When compared to their temperate coastal counterparts, sediments deposited and preserved along arid aeolian to shallow-marine margins remain relatively poorly understood, particularly at the scale of lithofacies units and architectural elements. These systems often record evidence for relative sea-level change within sedimentary basins. This work focusses on the Entrada-Curtis-Summerville formations that crop out in central eastern Utah, USA, and provides a detailed analysis of the aeolian Moab Member of the Curtis Formation (informally known as the Moab Tongue) that was impacted by cycles of marine transgressions and regression in the late Jurassic. This study utilises photogrammetry, sedimentary logging, and sequence-stratigraphical analysis techniques. Results indicate that four short-lived transgressive-regressive cycles are preserved within the Moab Member, followed by a broad regressive event recorded at the transition between the Curtis and Summerville formations. These cycles relate to changes in the relative sea level of the Sundance Sea and the deflation and expansion of the neighbouring aeolian dune field. During periods of normal regression, marine sediments displayed evidence of tidal and wave action, whereas the continental domain was characterised by the growth of the aeolian system. However, when regression occurred within optimal physiographic conditions such as a restricted, semi-enclosed basin, and at sufficient magnitude to outpace erg expansion, this acted to shut-down bedform development and preservation. A rapid restriction of aeolian sediment availability and the inability of the dune field to recover resulted in the formation of deflationary sandsheets, arid coastal plain strata, and contemporaneous shallow-marine deposits that are starved of wind-sourced sediments. This study highlights how a rapidly-developing high-magnitude regression can lead to the overall retraction of the erg. Deciphering the evolution and sequence stratigraphical relationships of arid aeolian to shallow marine margins is important in both understanding environmental interactions and improving the characterisation of reservoir rocks deposited in these settings.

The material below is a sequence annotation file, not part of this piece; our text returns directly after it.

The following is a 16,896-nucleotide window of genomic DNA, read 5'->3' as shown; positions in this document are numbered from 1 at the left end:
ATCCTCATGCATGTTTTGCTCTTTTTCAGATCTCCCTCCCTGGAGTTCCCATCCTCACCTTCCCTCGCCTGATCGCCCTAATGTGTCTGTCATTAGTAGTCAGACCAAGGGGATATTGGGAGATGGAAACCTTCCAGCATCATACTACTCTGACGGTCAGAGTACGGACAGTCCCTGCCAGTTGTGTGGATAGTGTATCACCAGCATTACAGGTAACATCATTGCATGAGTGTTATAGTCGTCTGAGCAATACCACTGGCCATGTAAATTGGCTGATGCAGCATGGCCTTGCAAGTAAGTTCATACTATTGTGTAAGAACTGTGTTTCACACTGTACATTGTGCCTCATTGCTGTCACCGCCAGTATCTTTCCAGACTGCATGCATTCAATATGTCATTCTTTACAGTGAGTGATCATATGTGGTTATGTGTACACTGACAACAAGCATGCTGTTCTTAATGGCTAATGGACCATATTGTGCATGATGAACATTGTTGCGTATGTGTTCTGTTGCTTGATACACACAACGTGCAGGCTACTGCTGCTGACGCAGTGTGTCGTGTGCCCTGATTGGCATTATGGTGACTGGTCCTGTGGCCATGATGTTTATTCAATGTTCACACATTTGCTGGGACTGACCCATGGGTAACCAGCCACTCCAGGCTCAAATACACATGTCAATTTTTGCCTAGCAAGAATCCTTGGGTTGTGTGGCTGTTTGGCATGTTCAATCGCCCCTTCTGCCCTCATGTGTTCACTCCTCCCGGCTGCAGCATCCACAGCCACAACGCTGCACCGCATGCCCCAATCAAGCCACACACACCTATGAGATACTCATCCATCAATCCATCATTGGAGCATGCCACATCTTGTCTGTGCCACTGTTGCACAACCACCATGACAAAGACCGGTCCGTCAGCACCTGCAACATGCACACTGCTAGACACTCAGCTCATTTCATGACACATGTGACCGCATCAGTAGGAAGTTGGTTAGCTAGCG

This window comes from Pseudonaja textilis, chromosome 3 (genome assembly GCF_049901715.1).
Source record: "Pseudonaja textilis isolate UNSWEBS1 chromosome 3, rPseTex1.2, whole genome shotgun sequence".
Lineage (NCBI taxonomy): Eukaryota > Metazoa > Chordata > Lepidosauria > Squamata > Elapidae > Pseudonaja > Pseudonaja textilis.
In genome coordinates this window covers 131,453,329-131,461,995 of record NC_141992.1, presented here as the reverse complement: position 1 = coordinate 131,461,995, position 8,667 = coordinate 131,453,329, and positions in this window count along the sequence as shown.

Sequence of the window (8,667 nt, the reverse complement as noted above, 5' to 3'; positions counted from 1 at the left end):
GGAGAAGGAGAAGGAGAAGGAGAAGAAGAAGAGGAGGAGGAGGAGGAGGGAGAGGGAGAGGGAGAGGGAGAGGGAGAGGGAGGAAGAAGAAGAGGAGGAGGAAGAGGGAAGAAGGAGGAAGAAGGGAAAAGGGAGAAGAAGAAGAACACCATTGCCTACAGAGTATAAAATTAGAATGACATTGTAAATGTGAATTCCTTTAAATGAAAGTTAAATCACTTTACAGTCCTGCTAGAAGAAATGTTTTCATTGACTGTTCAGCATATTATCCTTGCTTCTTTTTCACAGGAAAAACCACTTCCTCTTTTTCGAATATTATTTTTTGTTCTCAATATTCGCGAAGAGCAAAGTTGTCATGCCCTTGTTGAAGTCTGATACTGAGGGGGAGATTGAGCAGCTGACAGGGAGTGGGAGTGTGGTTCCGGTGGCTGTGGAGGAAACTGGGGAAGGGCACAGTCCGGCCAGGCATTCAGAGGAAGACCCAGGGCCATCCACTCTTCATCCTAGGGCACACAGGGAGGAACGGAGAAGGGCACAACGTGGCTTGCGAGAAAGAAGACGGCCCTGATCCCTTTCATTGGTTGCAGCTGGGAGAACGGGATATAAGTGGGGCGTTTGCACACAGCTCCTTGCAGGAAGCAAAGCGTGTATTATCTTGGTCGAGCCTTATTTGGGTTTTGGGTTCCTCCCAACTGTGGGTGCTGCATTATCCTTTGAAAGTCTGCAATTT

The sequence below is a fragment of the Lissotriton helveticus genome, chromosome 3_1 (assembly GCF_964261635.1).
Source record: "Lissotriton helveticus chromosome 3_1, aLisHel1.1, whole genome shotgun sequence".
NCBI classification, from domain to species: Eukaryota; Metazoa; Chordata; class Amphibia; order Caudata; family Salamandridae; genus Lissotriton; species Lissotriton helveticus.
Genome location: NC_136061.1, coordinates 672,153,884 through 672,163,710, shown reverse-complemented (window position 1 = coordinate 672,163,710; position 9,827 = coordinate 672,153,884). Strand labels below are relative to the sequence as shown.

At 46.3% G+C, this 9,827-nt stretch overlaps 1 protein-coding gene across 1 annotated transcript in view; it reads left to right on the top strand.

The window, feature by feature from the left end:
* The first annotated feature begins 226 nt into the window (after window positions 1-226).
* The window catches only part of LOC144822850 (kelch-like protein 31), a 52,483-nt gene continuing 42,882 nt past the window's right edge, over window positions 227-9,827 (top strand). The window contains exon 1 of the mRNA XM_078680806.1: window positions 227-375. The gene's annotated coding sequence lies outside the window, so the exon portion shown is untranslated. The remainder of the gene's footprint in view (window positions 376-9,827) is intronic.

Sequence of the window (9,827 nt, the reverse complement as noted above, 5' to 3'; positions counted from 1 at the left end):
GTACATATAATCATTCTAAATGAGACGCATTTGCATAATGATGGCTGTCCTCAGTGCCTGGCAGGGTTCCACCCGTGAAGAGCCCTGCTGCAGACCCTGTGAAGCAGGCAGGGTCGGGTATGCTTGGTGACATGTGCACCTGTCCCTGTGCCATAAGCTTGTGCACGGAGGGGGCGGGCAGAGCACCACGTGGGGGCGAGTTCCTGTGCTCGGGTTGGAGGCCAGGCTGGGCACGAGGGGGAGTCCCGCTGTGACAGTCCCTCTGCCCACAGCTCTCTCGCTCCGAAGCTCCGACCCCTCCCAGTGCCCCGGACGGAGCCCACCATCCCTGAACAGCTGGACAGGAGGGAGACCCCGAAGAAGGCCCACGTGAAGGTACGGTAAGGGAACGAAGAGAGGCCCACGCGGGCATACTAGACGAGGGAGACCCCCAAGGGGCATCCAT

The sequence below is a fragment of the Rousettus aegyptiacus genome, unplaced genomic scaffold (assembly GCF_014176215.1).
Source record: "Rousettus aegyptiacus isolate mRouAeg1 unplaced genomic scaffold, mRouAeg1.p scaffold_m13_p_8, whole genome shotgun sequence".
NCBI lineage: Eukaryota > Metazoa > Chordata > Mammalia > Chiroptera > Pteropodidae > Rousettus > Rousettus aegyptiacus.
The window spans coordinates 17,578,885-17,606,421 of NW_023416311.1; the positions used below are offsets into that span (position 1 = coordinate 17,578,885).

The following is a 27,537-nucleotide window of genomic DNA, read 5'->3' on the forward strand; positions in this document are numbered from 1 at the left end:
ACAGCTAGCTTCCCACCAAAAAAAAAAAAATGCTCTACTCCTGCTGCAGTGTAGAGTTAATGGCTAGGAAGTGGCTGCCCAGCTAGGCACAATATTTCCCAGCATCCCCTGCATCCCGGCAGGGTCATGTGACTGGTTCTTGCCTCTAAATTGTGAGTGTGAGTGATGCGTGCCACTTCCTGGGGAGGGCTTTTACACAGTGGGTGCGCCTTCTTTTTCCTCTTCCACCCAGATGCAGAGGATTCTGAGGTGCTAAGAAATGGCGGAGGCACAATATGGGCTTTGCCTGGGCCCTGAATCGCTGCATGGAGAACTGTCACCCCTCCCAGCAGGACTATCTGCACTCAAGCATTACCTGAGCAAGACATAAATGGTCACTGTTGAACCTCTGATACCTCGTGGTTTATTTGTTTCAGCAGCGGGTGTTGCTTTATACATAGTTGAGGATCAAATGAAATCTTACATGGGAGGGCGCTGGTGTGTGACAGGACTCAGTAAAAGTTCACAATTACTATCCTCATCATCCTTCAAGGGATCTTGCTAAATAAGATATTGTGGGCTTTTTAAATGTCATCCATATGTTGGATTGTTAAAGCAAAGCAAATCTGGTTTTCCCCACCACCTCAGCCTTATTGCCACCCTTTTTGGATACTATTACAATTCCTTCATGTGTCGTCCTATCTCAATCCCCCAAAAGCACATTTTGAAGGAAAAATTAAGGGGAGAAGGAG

Bibliographical noteDavid Hodgetts of the University of Manchester is thanked for the use of VRGS software. Brock Arvesen is thanked for providing valuable field support. The authors declare that they have no conflict of interests. Gary Kocurek, Juan Pedro Rodríguez-López and Nigel Mountney are warmly acknowledged for their comments that helped improve the quality of this manuscript. This paper is published by permission of the Executive Director of the British Geological Survey (UKRI).
Data Availability StatementThe data that support the findings of this study are available from the corresponding author upon reasonable request.
- coastal margin
- Curtis-Summerville formations
- sequence stratigraphy
- Curtis–Summerville formations